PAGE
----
Gindl Grinds Through Learning Experience
Since the day he was selected in the fifth round of the 2007 draft, Caleb Gindl has been known as a "grinder," a player who goes out and competes hard every day, giving his all.
Never has that trait been tested more than this season.
The 21-year-old outfielder has been challenged at Huntsville, having a somewhat difficult time adjusting to Southern League pitching after seeing things go pretty much his way during his first three professional seasons.
"The pitching is a lot better," said Gindl, a product of Pace (Fla.) High. "At (high Class A) Brevard (County), you didn't see as many guys with good offspeed stuff as you see here. And everybody has a good fastball.
"The pitchers are more polished. When you get your pitch, you can't miss it because you might not get another one in that at-bat to hit. You've got to hit it when you get your pitch."
Through 101 games with the Stars, Gindl was batting .275/.351/.398, with seven home runs and 43 RBIs. He continued to be tough to strike out, whiffing only 54 times while drawing 43 walks.
That .749 OPS represented a considerable drop from the .874 OPS Gindl compiled over his first three minor league seasons.
"It's definitely been tougher for me," admitted Gindl. "I've been putting the ball in play but you have no control where it goes. Sometimes I feel I've put a good swing on the ball without getting any results.
"I haven't gotten super hot all year. Usually, I have at least one really hot streak. I'm still looking for that breakout stretch. There's still a month to go. Anything can happen."
Record Of Success
Despite his squatty 5-foot-9, 185-pound physique, Gindl established himself as a hitter to be reckoned with immediately as a pro. He won the Rookie-level Pioneer League batting title with an impressive .372 average at Helena in 2007, compiling 22 doubles, three triples, five homers and 42 RBIs in 55 games.
Gindl was rated the second-best prospect in the PL and the 10th-best prospect in the Brewers' system.
With a compact stroke and good hand-eye coordination, Gindl continued to prosper offensively the next season at low Class A West Virginia. There, he batted .307/.388/.474 with 13 homers and 81 RBIs. Gindl's strikeouts soared that year with 144, compared to 63 walks, but he had the makings of a young hitter to watch, pounding 38 doubles.
Though limited to 112 games by injury, Gindl continued to produce last season at Brevard, batting .277/.363/.459 and ranking second in the Florida State League with 17 homers and fifth with 71 RBIs.
The Brewers continued to push Gindl, moving him to Huntsville this year despite the fact he won't turn 22 until the end of the season.
"I don't think much about (being a younger player at the Double-A) level," Gindl said. "I don't really look at it that way. I just see myself like any other player.
"I expect to do just as well as I always have. I expect a lot out of myself, whether I'm one of the younger players or not."
Gindl has tried to avoid becoming frustrated at not having the same results as in past seasons. His intensity can work against him during tough days at the plate, such as the 0-for-6 collar he took the night before he did this interview.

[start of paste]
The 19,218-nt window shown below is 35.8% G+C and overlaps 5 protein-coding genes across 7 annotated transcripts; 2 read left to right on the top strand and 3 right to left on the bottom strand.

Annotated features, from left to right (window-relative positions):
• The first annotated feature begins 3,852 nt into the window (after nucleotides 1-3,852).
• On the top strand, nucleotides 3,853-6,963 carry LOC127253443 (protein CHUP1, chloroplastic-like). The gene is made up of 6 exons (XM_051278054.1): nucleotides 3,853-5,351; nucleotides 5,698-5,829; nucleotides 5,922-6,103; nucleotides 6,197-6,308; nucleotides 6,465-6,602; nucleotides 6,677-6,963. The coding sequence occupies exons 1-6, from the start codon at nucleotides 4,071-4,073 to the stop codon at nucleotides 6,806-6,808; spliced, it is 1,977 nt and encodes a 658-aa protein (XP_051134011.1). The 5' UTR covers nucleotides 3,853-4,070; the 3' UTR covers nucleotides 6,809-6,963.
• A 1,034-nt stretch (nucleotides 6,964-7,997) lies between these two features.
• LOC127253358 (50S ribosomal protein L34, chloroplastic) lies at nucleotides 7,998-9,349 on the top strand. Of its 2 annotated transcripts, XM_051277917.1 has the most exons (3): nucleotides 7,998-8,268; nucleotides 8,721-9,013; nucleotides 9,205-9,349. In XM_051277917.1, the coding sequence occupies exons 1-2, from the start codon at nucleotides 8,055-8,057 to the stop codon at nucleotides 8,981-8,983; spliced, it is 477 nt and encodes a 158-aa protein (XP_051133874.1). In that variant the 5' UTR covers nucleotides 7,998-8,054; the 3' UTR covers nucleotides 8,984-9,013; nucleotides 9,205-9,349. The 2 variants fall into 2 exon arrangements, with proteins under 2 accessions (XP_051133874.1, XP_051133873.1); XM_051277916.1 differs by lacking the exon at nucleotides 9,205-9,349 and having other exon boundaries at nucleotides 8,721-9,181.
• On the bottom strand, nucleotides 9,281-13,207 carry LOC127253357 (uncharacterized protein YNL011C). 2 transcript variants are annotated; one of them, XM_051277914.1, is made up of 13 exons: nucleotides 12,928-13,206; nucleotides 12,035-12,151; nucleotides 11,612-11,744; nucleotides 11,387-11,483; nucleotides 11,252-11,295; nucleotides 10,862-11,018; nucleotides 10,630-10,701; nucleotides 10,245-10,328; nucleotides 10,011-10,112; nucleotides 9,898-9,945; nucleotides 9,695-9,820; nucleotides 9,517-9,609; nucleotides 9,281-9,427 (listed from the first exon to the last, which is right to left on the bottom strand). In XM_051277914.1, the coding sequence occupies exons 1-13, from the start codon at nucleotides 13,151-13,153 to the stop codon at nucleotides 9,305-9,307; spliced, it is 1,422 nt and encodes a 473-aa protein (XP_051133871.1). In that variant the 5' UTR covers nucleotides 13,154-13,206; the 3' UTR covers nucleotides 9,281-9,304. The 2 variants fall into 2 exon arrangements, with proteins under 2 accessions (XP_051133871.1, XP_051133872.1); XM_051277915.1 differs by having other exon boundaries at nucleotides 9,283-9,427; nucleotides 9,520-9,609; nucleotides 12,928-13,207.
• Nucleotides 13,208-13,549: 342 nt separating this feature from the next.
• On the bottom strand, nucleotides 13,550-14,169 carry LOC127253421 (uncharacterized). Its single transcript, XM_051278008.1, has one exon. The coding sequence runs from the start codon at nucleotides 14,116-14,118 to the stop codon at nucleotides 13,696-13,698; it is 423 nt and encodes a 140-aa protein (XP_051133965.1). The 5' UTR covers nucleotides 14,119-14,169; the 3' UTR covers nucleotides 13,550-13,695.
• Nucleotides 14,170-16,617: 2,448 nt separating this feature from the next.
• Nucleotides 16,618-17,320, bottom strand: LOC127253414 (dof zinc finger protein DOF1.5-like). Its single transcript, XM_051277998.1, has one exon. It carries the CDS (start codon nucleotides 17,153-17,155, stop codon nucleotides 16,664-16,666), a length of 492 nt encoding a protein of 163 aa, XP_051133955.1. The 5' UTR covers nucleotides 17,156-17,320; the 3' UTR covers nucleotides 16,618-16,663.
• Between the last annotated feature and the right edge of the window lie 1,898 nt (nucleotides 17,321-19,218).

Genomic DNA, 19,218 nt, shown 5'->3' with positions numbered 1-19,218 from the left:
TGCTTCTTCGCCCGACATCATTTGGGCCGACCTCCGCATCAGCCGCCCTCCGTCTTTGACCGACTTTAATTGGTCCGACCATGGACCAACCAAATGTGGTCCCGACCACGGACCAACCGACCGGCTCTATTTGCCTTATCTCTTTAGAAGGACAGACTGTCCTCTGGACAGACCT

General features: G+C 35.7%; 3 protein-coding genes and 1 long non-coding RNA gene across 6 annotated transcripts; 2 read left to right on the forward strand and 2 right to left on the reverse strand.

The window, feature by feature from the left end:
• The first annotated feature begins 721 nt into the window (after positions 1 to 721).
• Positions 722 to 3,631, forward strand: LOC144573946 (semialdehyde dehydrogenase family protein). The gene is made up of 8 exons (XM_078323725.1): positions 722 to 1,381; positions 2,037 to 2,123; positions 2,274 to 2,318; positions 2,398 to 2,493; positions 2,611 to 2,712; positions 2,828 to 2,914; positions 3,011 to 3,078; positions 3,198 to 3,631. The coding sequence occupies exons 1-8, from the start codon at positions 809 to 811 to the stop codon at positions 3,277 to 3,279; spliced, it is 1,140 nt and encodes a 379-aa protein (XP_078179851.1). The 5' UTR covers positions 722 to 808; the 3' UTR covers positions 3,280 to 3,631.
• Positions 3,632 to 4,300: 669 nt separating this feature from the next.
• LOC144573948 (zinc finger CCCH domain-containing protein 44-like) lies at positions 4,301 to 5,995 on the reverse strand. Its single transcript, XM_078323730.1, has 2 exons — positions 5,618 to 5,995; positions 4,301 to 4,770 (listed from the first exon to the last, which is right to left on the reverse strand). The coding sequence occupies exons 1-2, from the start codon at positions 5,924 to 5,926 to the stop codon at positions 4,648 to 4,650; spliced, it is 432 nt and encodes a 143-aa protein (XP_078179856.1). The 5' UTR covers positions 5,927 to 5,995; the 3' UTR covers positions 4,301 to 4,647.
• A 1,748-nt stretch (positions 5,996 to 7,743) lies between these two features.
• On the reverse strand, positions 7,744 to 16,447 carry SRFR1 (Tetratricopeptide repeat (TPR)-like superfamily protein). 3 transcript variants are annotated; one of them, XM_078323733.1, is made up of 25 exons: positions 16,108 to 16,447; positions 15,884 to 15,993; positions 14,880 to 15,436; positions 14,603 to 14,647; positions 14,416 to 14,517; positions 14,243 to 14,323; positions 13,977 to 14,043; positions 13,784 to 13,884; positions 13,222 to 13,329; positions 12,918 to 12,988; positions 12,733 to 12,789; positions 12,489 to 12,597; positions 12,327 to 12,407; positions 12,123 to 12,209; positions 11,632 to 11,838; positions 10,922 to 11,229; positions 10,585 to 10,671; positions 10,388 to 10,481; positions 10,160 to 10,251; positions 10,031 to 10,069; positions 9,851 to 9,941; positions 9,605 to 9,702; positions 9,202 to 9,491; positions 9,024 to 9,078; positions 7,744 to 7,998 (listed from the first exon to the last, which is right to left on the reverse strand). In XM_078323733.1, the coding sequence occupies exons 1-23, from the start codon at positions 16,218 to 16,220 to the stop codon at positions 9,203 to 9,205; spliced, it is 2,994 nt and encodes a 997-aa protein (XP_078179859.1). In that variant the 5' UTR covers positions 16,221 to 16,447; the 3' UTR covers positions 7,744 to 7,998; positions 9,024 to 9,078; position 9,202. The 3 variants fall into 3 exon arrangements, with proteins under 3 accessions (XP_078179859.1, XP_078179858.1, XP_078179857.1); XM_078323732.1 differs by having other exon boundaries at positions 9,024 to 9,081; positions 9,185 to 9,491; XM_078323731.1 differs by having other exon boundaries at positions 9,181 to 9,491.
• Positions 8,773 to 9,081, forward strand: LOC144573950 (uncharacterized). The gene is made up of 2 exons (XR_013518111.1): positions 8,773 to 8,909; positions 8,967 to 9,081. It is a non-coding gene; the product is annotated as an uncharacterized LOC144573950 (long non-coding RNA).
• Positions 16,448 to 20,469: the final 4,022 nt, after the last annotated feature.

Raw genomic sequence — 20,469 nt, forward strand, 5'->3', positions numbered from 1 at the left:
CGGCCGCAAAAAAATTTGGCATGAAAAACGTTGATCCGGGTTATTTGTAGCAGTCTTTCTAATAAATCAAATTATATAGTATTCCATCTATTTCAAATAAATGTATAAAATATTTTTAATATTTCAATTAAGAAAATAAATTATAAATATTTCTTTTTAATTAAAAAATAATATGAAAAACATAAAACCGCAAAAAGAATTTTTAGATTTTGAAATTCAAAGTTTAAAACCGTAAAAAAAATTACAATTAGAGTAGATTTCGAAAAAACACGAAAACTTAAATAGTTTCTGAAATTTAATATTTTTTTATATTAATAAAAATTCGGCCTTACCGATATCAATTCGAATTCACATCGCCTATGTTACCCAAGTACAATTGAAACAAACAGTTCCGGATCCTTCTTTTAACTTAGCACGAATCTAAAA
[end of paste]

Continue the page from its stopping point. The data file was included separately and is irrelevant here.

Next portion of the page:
"It's a little bit frustrating at times," he said. "I still play hard every day and go wide open. It gets aggravating when you don't get the results you want to get.
"You've just got to hang in there and stay mentally tough, keep going after it. I think my attitude has been the same every day, whether it's been good or bad. I try to put the bad days behind me. The next day is a new day."
Move To The Middle
The Brewers threw another challenge at Gindl at midseason when they moved him from right field to center. Lorenzo Cain had been the regular center fielder, but he moved up to Triple-A Nashville after a successful first half, during which he ranked second in the Southern League with a .324 average.
The original plan on the organizational depth chart was for Cain to begin the season as Nashville's center fielder and Logan Schafer to play that position in Huntsville. But Schafer, the Brewers' minor league player of the year in 2009, suffered a sports hernia before the start of spring training, missed two months and then was lost for the season with a broken foot after only seven games at Brevard.
So, with Schafer out and Cain promoted, the Brewers asked Gindl to play center field. An average runner at best, Gindl has worked hard on using his instincts and getting good jumps.
"I just said, 'Give me four or five games to get comfortable, and we'll go from there,' " Gindl said. "I told them I'll be fine.
"I've made the plays I'm supposed to make. There's a lot of ground to cover out there. But it's actually a little bit easier to track balls because in the corners, the ball tends to spin toward the line. The first couple of steps are very important."
Where Gindl eventually lands in the outfield remains to be seen. He figures he might see action in left field at some point but is willing to do what is asked of him.
As for the battle to become an offensive force again, Gindl said, "It's been an OK year. It hasn't been great but it hasn't been terrible. I'm just out there grinding every day."
Which, in the end, is what Gindl does best.